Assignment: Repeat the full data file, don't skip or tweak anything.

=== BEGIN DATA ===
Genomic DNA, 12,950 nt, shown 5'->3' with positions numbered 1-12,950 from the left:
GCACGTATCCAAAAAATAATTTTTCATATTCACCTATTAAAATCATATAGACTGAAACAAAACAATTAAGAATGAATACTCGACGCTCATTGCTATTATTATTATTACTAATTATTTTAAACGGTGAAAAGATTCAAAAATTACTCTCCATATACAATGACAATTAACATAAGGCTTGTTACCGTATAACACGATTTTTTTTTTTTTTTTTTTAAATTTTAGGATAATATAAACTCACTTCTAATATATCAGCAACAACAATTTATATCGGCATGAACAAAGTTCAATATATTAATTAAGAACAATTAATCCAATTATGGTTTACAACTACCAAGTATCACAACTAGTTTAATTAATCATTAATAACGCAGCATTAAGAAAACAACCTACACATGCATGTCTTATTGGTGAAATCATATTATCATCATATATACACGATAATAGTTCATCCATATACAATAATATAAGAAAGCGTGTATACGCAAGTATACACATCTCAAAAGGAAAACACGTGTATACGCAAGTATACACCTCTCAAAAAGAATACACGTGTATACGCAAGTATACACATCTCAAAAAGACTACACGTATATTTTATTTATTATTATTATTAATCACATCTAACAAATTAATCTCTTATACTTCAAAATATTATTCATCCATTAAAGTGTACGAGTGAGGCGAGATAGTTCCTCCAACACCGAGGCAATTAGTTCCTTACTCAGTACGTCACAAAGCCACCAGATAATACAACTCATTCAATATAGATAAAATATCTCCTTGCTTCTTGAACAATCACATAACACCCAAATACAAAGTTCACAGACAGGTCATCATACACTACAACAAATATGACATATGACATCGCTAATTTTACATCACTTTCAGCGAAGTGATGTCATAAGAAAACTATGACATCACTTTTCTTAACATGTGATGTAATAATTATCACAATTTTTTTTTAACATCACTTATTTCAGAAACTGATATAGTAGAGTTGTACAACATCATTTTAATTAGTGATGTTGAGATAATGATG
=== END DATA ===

Genomic DNA, 12,950 nt, shown 5'->3' with positions numbered 1-12,950 from the left:
GCACGTATCCAAAAAATAATTTTTCATATTCACCTATTAAAATCATATAGACTGAAACAAAACAATTAAGAATGAATACTCGACGCTCATTGCTATTATTATTATTACTAATTATTTTAAACGGTGAAAAGATTCAAAAATTACTCTCCATATACAATGACAATTAACATAAGGCTTGTTACCGTATAACACGATTTTTTTTTTTTTTTTTTTAAATTTTAGGATAATATAAACTCACTTCTAATATATCAGCAACAACAATTTATATCGGCATGAACAAAGTTCAATATATTAATTAAGAACAATTAATCCAATTATGGTTTACAACTACCAAGTATCACAACTAGTTTAATTAATCATTAATAACGCAGCATTAAGAAAACAACCTACACATGCATGTCTTATTGGTGAAATCATATTATCATCATATATACACGATAATAGTTCATCCATATACAATAATATAAGAAAGCGTGTATACGCAAGTATACACATCTCAAAAGGAAAACACGTGTATACGCAAGTATACACCTCTCAAAAAGAATACACGTGTATACGCAAGTATACACATCTCAAAAAGACTACACGTATATTTTATTTATTATTATTATTAATCACATCTAACAAATTAATCTCTTATACTTCAAAATATTATTCATCCATTAAAGTGTACGAGTGAGGCGAGATAGTTCCTCCAACACCGAGGCAATTAGTTCCTTACTCAGTACGTCACAAAGCCACCAGATAATACAACTCATTCAATATAGATAAAATATCTCCTTGCTTCTTGAACAATCACATAACACCCAAATACAAAGTTCACAGACAGGTCATCATACACTACAACAAATATGACATATGACATCGCTAATTTTACATCACTTTCAGCGAAGTGATGTCATAAGAAAACTATGACATCACTTTTCTTAACATGTGATGTAATAATTATCACAATTTTTTTTTAACATCACTTATTTCAGAAACTGATATAGTAGAGTTGTACAACATCATTTTAATTAGTGATGTTGAGATAATGATG